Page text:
Sleeves – I’m putting them in flat so I attached them to the body first. Now I did have some problems with creeping fabric, so I started from the shoulder point and sewed down each side. It was surprisingly tricky to avoid catching tucks of the underneath fabric in the seam. Possibly due to the nap on each piece interacting with itself? Or also due to the way you have to swing the body round to meet the sleeve.

On the left sleeve the sleeve was longer than the armscye by more than 1.5cm – I’ll need to transfer the pattern to paper and check the SA and the measurements before I cut it again. In retrospect it also would have been smart to fold the original sweater piece (ie, what functioned as my pattern piece) in half to check it was symmetrical and so I could cut on the fold, and to have checked the sleeve pieces against each other. When I convert this to a paper pattern for storage I’ll do that.

Wrist cuffs – for these I am using upcycled cuffs actually from the ankles of a pair of RTW trousers, which wore right through at the inner thighs (twice), but the rest of the garment is totally fine. I did narrow them a bit, although not a huge amount as I nearly always wear my sleeves pushed up my arms. I probably should have opened up the original seam/sewn with a straight stitch so I could press the seam open, but at this point 11:30pm on a schoolnight, I just wanted it done, so I didn’t – forgive me. I did at least sew the new seam with the cuff folded open, so it’s hidden inside when folded in half and attached to the sleeves. And I did manage to get two cuffs the same width!

It’s cold as I type this so I’m thinking maybe I should have narrowed them a bit more (they were 5.5″ across as opposed to the 5″ across ones I deconstructed on the original sweatshirt), but I’ll try to wait and see how it wears day-to-day before I go hacking back in.

Post mortem (post nativitatem?):

  • Neckline ribbing really needs to be wider (as well as longer?), and I’d like the crew neck to be slightly narrower. My newby imprecise SA and cutting skills possibly affected this somehow? (can’t quite wrap my head round if I added half an inch to the neck line on the front and back pieces, whether it would make the neck hole smaller or larger. My gut says smaller but I confused myself looking at tips for fitting crotch curves earlier)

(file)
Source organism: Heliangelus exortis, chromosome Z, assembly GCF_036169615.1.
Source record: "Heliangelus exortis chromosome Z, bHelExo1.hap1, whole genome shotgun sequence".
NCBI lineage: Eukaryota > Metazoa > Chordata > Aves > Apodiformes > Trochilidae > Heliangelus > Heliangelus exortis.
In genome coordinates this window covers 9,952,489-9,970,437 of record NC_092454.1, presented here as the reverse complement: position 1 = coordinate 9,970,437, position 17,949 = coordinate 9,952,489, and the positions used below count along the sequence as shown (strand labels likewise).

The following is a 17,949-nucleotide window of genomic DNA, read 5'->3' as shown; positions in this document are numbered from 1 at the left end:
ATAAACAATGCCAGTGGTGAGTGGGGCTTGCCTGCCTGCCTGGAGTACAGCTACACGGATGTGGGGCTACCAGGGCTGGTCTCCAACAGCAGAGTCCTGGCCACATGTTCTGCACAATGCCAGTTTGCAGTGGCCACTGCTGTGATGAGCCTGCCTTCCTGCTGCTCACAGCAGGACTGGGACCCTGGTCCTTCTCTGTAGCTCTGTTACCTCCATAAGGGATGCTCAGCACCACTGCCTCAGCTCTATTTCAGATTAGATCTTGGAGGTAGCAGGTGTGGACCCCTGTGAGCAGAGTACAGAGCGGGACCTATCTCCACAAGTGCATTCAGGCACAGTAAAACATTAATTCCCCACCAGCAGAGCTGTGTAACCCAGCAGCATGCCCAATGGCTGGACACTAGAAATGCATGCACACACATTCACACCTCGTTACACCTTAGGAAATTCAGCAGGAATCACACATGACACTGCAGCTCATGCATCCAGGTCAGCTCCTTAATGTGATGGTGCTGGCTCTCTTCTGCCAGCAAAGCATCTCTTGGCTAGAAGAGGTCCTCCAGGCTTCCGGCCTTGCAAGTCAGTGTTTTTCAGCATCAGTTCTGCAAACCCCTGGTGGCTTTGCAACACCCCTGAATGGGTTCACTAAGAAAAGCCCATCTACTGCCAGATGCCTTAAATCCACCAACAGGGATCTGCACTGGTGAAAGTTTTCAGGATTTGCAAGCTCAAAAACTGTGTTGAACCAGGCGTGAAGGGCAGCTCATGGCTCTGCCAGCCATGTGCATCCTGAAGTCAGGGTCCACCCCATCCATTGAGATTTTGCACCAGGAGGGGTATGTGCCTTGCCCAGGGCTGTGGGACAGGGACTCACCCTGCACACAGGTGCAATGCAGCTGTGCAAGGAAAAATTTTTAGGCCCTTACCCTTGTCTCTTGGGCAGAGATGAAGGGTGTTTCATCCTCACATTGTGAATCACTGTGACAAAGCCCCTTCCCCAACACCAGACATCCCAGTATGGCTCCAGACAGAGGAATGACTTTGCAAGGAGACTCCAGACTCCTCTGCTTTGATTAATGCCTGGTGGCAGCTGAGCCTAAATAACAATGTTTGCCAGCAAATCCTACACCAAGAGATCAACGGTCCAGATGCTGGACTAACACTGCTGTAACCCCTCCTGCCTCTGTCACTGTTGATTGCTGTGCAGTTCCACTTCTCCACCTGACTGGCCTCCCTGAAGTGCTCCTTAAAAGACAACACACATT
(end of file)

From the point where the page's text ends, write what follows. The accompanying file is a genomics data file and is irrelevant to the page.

• Possibly also a wider ribbing would narrow the neckline sufficiently anyway
  • The drape/hand of fabric has quite a structured fold to it (because it was a curtain…who could have foreseen this…) – a cushier fabric would be better
  • The sleeves could stand to be an inch longer (possibly due to the fabric only bring slightly stretchy), but the body length is good.
  • Sleeve cuff width bears future consideration
  • Embroidery bunches up the front – this might be different on a different hand, but it also would have been good to interface/stabilise the whole section of embroidery, possibly even just interface the whole front pattern piece (to stop it folding/bunching around the interfaced section). I need to check how they do this on RTW.
  • Otherwise the fit is pretty good, and very gratifying for something I cut from an old deconstructed garment, and given I’d never sewn knits before
  • Grey might not be my colour, though I think the navy neckline just about saves it.
  • The velour is LUXE and I love it. Hug me if you see me.
  • (*Addendum 25/12/21. I have just learned that the large amount of fabric under the arm is likely related to the sleep being ‘low-cap’. This has the effect of giving you more room to raise your arm, without your shirt

And then I made a matching scrunchie. I was raised in Essex, what can you do.

The scrunchie just involved cutting elastic to fit my wrist, cutting a rectangle of fabric a couple inches wide and slightly longer than the elastic at extension, sewing long sides together right sides together, turning out, inserting elastic and sewing elastic ends together, and closing up the fashion fabric by hand with a simple ladder stitch. Next time I would double up the elastic for strength (ie, wrap it round my wrist twice), but it’s great fun as is.

Now to percolate on what project comes next….I have all the stuff (including pattern taped and cut out and adjusted) to try a Blanca Flight Suit, but that seems very ambitious in terms of fit to be my 3rd garment from-scratch… Merry Christmas!